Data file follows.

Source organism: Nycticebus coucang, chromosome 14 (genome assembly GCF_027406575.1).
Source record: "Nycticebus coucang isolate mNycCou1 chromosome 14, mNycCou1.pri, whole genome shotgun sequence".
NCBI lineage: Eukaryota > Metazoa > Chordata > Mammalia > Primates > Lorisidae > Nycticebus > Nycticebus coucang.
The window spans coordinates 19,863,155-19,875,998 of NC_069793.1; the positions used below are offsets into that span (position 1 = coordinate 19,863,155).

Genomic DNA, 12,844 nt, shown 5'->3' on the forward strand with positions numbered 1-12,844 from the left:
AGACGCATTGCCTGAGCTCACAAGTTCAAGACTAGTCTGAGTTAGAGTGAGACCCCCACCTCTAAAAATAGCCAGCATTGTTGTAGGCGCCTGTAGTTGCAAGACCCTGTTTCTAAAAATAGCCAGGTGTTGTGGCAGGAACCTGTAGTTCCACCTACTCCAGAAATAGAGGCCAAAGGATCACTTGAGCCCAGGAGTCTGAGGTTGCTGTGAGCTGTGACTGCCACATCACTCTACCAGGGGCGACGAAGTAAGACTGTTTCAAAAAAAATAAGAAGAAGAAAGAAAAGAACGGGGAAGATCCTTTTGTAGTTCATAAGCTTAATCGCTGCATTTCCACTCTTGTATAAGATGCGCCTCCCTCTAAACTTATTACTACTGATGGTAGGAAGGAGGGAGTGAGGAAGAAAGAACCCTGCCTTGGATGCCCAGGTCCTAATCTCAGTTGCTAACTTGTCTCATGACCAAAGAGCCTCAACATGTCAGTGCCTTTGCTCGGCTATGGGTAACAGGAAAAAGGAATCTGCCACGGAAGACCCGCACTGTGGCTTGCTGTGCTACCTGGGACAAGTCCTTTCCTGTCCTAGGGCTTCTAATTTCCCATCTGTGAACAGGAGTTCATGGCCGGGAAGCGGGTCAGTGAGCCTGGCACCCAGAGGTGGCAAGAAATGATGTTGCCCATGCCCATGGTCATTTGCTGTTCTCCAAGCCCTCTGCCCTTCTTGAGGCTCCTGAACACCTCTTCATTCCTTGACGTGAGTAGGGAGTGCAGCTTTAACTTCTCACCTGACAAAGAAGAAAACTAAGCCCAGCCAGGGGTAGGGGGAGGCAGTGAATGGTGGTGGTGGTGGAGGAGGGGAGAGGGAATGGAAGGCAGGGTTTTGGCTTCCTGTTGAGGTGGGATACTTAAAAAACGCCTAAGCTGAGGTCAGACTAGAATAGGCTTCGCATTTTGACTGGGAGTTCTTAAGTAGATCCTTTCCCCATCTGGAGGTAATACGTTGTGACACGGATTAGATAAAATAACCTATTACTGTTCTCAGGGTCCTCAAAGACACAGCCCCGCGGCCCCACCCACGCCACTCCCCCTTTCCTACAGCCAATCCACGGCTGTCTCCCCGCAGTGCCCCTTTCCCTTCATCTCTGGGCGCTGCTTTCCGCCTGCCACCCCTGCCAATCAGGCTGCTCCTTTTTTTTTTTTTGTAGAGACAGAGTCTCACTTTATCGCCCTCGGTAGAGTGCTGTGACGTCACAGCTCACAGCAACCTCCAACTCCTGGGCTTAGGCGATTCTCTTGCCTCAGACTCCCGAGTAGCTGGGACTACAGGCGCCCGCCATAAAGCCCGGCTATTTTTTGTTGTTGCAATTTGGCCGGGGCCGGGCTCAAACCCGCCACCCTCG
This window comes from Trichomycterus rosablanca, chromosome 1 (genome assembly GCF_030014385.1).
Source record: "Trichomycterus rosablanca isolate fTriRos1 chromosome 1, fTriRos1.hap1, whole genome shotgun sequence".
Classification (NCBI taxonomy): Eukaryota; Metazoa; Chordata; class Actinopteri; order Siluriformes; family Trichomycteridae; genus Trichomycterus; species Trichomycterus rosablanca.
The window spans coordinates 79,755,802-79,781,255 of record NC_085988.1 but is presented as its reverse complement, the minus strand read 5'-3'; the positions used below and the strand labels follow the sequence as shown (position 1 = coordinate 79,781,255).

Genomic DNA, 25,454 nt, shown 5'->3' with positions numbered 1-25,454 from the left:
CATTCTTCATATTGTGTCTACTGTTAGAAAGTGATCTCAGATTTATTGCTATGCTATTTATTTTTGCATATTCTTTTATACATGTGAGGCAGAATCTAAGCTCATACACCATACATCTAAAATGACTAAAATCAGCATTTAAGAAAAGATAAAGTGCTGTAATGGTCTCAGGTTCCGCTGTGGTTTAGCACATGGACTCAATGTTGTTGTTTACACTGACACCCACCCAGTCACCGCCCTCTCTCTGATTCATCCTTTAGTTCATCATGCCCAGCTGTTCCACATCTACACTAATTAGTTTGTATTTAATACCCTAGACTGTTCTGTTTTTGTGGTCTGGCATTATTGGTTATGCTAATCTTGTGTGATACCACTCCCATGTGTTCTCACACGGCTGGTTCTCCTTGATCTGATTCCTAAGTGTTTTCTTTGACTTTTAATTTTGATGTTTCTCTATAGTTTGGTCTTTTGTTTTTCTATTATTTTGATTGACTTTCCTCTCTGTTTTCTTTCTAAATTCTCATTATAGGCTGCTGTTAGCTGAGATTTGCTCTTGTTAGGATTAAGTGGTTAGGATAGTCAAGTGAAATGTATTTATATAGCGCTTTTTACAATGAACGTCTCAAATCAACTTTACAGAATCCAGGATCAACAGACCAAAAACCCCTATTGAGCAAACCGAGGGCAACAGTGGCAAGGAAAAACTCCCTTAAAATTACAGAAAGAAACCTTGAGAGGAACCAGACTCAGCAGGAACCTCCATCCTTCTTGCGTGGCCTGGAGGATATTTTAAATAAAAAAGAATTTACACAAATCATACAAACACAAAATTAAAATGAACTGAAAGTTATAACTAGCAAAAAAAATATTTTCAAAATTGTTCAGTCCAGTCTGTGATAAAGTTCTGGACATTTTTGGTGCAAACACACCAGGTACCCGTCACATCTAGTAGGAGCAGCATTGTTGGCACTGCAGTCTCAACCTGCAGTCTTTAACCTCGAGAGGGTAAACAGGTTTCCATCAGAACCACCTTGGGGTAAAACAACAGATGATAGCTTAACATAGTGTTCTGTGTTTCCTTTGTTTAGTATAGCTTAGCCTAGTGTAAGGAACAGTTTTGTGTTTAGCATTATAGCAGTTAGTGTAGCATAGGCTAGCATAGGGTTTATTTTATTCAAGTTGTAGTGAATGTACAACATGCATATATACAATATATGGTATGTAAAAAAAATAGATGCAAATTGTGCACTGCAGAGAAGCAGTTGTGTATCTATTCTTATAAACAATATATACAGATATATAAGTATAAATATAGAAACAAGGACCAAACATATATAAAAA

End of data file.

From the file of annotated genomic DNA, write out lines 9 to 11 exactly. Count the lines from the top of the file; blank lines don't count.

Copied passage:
Classification (NCBI taxonomy): Eukaryota; Metazoa; Chordata; class Actinopteri; order Siluriformes; family Trichomycteridae; genus Trichomycterus; species Trichomycterus rosablanca.
The window spans coordinates 79,755,802-79,781,255 of record NC_085988.1 but is presented as its reverse complement, the minus strand read 5'-3'; the positions used below and the strand labels follow the sequence as shown (position 1 = coordinate 79,781,255).

Genomic DNA, 25,454 nt, shown 5'->3' with positions numbered 1-25,454 from the left: